While talking to Heath, Neil spots a woman he’d never expected to see again—Cynthia Finley, Cliff’s younger sister. Feeling the years drop away, he finds himself drawn to her again, stronger than ever. They decide to do get supplies for banana splits before going to her house to eat.
“I used to go camping here,” he said as they walked into the Wal-Mart. “Over there, near aisle ten, is where I lost my virginity.” He chuckled. “Nothing like sex in a tent….”
“Better than the flatbed of a truck.”
“Is that how you…? Naw, you’re kidding.”
“Totally exaggerating. It was in the comfort of my boyfriend’s dorm room at college.”
“I did it all wrong, Cynthia. That should have been you and me in that tent.”
“I was fifteen when you left, Neil.”
“I know, but I loved you ever since you were twelve and shoved me off the dock.”
“You almost drowned, Neil Braxton! How could you love a woman who almost killed you?”
“Cause you jumped in to save me. Then you went under and Cliff saved us both. Jesus, I miss him. I didn’t even know how much he was in my heart, until I got home. How do you stand it?”
She blinked hard, shaking her head. “I try not to think.” Hugging him fiercely, she wiped her eyes. “Look at me. Having an emotional breakdown in the frozen foods aisle. You always did bring out the worst in me, Neil.”
“I never did. I brought out only the best, Cindy Lou.”
She tapped him with the shopping cart, knocking him sideways. Laughing, he righted himself and grabbed the door to the freezer. Fortunately, it held and he got his balance. Standing close, he touched her hair.
“If I promise not to call you Cindy Lou again, can we get the damn ice cream and go?”
“Yeah,” she sighed.
They made their purchases quickly, heading back out to her car. She drove to her home, on the edge of the swamp, where her brother and sister-in-law had lived since they were married. It was the Finley ancestral home, going back to a time when Miracle was a fly speck on a map. It was lit up by brass lamps on each porch post. Two carriage lanterns flanked the door. The stairway was long and steep, leading to the front porch, since this part of the house was on stilts. The lower part, which they called the basement, was really at ground level.
“Old place is still the same,” Neil said, smiling sadly. “We had some good times here.”
Cynthia unlocked the door, ushering him in. “Yep. You gave me my first ever kiss right over there,” she teased, pointing to the darker end of the porch.
“Was it your first? Aren’t I the lucky man.”
“Wasn’t your first, though.”
“I’m three years older, course it wasn’t. But how I wished you were older, because I wanted it to be.” His fingers wound in her hair as the door drifted shut. “I wanted all my firsts to be with you, Cynthia. I’m sorry that it didn’t work out that way.” His lips touched hers, brushing gently across them.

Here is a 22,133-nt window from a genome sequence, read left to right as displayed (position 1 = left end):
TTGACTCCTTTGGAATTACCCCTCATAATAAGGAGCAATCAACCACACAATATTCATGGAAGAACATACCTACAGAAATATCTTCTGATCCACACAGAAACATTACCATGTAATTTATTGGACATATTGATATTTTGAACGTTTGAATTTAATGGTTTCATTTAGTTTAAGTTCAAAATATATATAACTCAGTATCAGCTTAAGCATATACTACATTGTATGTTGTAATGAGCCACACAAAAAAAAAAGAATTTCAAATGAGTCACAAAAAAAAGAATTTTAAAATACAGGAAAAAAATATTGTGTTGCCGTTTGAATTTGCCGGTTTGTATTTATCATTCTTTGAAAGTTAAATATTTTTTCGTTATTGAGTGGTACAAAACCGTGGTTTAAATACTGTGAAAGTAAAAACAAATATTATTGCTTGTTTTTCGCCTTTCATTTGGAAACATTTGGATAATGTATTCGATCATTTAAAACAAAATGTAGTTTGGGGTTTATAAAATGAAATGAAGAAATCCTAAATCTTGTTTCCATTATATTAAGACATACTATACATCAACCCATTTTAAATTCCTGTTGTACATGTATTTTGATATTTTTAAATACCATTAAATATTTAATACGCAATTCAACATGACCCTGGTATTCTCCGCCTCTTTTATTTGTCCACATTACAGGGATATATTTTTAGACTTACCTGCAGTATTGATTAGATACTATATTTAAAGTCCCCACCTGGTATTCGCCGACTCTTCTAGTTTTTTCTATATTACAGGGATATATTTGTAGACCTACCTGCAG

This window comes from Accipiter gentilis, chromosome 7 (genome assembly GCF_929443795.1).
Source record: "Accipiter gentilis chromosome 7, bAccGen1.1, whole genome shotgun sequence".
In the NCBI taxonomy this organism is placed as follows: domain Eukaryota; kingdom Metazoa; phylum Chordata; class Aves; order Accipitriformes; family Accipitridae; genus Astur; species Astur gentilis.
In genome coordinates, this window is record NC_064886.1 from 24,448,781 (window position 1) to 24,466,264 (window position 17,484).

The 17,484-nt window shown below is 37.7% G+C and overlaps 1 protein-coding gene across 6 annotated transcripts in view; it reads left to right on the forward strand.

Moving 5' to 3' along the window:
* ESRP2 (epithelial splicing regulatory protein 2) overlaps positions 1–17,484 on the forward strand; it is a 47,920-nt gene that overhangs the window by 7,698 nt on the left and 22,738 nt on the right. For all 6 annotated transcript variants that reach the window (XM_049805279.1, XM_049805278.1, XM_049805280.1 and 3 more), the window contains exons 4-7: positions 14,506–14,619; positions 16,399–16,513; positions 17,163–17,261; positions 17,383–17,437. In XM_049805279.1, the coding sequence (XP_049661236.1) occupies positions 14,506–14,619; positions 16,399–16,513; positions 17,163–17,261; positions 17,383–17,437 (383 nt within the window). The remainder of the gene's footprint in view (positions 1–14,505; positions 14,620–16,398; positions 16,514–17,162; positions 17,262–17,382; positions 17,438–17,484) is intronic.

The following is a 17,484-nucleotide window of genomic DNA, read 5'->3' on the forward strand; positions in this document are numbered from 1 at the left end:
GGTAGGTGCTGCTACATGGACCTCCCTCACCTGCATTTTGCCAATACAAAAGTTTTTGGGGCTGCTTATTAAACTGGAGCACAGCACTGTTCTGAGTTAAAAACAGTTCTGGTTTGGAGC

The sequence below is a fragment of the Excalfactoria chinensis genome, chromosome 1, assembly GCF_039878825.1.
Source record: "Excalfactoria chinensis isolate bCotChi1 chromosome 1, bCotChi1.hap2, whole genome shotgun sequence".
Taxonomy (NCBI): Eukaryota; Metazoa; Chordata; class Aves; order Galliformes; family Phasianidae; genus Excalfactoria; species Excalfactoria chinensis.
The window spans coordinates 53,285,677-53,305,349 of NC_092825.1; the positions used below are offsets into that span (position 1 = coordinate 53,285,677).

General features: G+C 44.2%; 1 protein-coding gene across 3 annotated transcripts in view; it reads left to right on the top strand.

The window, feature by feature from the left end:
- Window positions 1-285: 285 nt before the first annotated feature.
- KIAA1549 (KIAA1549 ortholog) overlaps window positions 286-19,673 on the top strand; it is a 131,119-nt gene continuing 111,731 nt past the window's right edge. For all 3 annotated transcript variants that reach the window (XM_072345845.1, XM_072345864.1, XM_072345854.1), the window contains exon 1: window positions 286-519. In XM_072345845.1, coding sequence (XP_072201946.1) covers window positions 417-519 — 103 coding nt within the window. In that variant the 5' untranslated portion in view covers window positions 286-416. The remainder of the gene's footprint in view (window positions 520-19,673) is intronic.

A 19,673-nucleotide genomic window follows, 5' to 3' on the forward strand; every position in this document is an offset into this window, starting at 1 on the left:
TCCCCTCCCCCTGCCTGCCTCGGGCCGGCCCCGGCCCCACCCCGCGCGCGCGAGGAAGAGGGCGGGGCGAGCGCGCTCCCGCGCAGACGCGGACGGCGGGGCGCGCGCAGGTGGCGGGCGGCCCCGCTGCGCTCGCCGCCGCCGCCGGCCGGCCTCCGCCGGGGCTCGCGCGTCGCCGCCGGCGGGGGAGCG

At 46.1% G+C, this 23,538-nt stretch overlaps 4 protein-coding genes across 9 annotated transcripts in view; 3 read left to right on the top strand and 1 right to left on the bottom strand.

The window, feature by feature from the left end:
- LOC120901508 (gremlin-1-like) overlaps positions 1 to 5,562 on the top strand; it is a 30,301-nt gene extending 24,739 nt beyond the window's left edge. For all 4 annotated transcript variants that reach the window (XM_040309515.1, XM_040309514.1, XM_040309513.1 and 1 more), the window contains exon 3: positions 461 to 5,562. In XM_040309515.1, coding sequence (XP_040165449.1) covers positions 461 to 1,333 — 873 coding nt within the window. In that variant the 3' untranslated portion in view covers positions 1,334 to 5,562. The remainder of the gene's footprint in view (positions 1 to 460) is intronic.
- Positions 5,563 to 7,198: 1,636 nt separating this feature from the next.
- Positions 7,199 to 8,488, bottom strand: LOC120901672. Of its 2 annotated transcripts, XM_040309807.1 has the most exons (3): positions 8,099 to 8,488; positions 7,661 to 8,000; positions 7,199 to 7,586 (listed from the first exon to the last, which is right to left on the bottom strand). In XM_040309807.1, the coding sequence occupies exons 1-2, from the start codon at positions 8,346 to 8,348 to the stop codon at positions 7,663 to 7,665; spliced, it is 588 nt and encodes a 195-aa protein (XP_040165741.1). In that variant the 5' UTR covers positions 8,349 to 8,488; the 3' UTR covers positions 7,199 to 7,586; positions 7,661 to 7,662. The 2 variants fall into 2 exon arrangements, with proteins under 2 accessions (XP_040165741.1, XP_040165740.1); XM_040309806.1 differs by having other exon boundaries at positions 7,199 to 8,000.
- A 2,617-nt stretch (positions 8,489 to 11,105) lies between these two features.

Her arms went around him, pulling him close. He held her around the waist with one hand, the other still wound in her hair. They kissed a long time, until they remembered the ice cream. Laughing, they went to the kitchen and got out bowls. Preparing the banana splits didn’t take long. They took their dessert to the living room, sitting together on the huge, white couch, foot to foot, like the old days.
When they were done, they set their bowls aside and stared at one another for a long minute. Neil’s eyes drooped a little, making him look sleepy, his arms crossed behind his head. Cynthia knew that expression. He always looked at her that way when he wanted a kiss. No longer a teenager, she suspected he wanted something more. She hadn’t quite made up her mind until he leaned forward. Crawling over to her, he knelt between her knees, his lips less than half an inch from hers.
“I really wanna kiss you, Cindy Lou.”
For once, the silly nickname didn’t earn him a smack or a shove. Instead, Cynthia wound her arms around his neck, pulling him to her. Touching her only with his lips, he loomed over her, kissing her deeply. Cynthia could smell his desire, it coursed through him like white heat. Hers rose to meet his, setting her veins sizzling. She pulled his shirt over his head as he reached for hers. His body felt hot, more than feverish, as if he had a fire burning under his skin. Each muscle stood out in sharp contrast, the grooves and ridges of his superb body seeming to glow from within. It took a moment to penetrate her lust induced haze, he really was glowing!
Neil stopped, staring at her body. He’d just taken off her shirt and he could swear her body shone with a pinkish-golden light—like holding your hand in front of a candle. It wasn’t his imagination.
“You’re glowing,” he gasped, his voice very nearly betraying him.
“So are you.”
He stared at his hands, shocked by what he saw. It looked like some sort of weird special effects were at work here. Both of them shone brighter than the carriage lights outside.
© 2017 Dellani Oakes